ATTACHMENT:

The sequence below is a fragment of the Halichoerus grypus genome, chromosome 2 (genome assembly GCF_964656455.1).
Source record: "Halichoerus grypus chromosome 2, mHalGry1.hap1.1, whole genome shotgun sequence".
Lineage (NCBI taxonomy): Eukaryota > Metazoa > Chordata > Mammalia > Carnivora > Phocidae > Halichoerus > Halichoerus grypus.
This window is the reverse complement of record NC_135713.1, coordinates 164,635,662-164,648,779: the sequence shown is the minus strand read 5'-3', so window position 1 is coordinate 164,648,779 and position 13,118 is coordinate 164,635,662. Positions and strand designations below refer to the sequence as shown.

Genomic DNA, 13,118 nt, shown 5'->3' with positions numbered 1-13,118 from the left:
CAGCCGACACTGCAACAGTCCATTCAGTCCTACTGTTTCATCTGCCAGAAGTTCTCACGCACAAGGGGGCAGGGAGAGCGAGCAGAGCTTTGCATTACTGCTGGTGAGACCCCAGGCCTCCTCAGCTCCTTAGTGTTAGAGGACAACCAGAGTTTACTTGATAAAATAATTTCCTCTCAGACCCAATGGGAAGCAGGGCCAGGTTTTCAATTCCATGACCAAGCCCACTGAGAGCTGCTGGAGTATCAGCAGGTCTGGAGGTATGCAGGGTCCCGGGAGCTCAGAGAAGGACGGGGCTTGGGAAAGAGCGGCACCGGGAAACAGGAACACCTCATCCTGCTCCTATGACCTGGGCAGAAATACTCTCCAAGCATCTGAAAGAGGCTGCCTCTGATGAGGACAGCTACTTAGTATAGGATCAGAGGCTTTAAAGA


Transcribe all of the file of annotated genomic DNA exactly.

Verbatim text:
The sequence below is a fragment of the Halichoerus grypus genome, chromosome 2 (genome assembly GCF_964656455.1).
Source record: "Halichoerus grypus chromosome 2, mHalGry1.hap1.1, whole genome shotgun sequence".
Lineage (NCBI taxonomy): Eukaryota > Metazoa > Chordata > Mammalia > Carnivora > Phocidae > Halichoerus > Halichoerus grypus.
This window is the reverse complement of record NC_135713.1, coordinates 164,635,662-164,648,779: the sequence shown is the minus strand read 5'-3', so window position 1 is coordinate 164,648,779 and position 13,118 is coordinate 164,635,662. Positions and strand designations below refer to the sequence as shown.

Genomic DNA, 13,118 nt, shown 5'->3' with positions numbered 1-13,118 from the left:
CAGCCGACACTGCAACAGTCCATTCAGTCCTACTGTTTCATCTGCCAGAAGTTCTCACGCACAAGGGGGCAGGGAGAGCGAGCAGAGCTTTGCATTACTGCTGGTGAGACCCCAGGCCTCCTCAGCTCCTTAGTGTTAGAGGACAACCAGAGTTTACTTGATAAAATAATTTCCTCTCAGACCCAATGGGAAGCAGGGCCAGGTTTTCAATTCCATGACCAAGCCCACTGAGAGCTGCTGGAGTATCAGCAGGTCTGGAGGTATGCAGGGTCCCGGGAGCTCAGAGAAGGACGGGGCTTGGGAAAGAGCGGCACCGGGAAACAGGAACACCTCATCCTGCTCCTATGACCTGGGCAGAAATACTCTCCAAGCATCTGAAAGAGGCTGCCTCTGATGAGGACAGCTACTTAGTATAGGATCAGAGGCTTTAAAGA